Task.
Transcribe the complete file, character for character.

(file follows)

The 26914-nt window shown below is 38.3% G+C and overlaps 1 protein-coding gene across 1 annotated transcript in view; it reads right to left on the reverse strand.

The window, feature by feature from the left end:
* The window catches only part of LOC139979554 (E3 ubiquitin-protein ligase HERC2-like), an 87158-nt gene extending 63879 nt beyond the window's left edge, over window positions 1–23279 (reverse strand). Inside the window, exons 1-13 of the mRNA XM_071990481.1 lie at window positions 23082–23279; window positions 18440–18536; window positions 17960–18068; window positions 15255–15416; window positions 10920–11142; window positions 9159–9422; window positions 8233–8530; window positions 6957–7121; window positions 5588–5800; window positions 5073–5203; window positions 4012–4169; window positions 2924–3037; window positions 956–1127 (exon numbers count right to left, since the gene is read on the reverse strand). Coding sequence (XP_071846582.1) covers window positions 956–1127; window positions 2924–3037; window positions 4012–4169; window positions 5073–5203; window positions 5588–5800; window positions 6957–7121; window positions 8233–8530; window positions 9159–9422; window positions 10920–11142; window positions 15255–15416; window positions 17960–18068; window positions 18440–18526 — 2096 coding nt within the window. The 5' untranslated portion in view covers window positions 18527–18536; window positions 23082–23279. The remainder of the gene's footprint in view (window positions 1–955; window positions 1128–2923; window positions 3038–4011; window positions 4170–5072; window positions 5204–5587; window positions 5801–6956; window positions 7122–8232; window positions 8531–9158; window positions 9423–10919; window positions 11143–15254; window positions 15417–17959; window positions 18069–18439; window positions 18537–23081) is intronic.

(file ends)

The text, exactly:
The 26914-nt window shown below is 38.3% G+C and overlaps 1 protein-coding gene across 1 annotated transcript in view; it reads right to left on the reverse strand.

The window, feature by feature from the left end:
* The window catches only part of LOC139979554 (E3 ubiquitin-protein ligase HERC2-like), an 87158-nt gene extending 63879 nt beyond the window's left edge, over window positions 1–23279 (reverse strand). Inside the window, exons 1-13 of the mRNA XM_071990481.1 lie at window positions 23082–23279; window positions 18440–18536; window positions 17960–18068; window positions 15255–15416; window positions 10920–11142; window positions 9159–9422; window positions 8233–8530; window positions 6957–7121; window positions 5588–5800; window positions 5073–5203; window positions 4012–4169; window positions 2924–3037; window positions 956–1127 (exon numbers count right to left, since the gene is read on the reverse strand). Coding sequence (XP_071846582.1) covers window positions 956–1127; window positions 2924–3037; window positions 4012–4169; window positions 5073–5203; window positions 5588–5800; window positions 6957–7121; window positions 8233–8530; window positions 9159–9422; window positions 10920–11142; window positions 15255–15416; window positions 17960–18068; window positions 18440–18526 — 2096 coding nt within the window. The 5' untranslated portion in view covers window positions 18527–18536; window positions 23082–23279. The remainder of the gene's footprint in view (window positions 1–955; window positions 1128–2923; window positions 3038–4011; window positions 4170–5072; window positions 5204–5587; window positions 5801–6956; window positions 7122–8232; window positions 8531–9158; window positions 9423–10919; window positions 11143–15254; window positions 15417–17959; window positions 18069–18439; window positions 18537–23081) is intronic.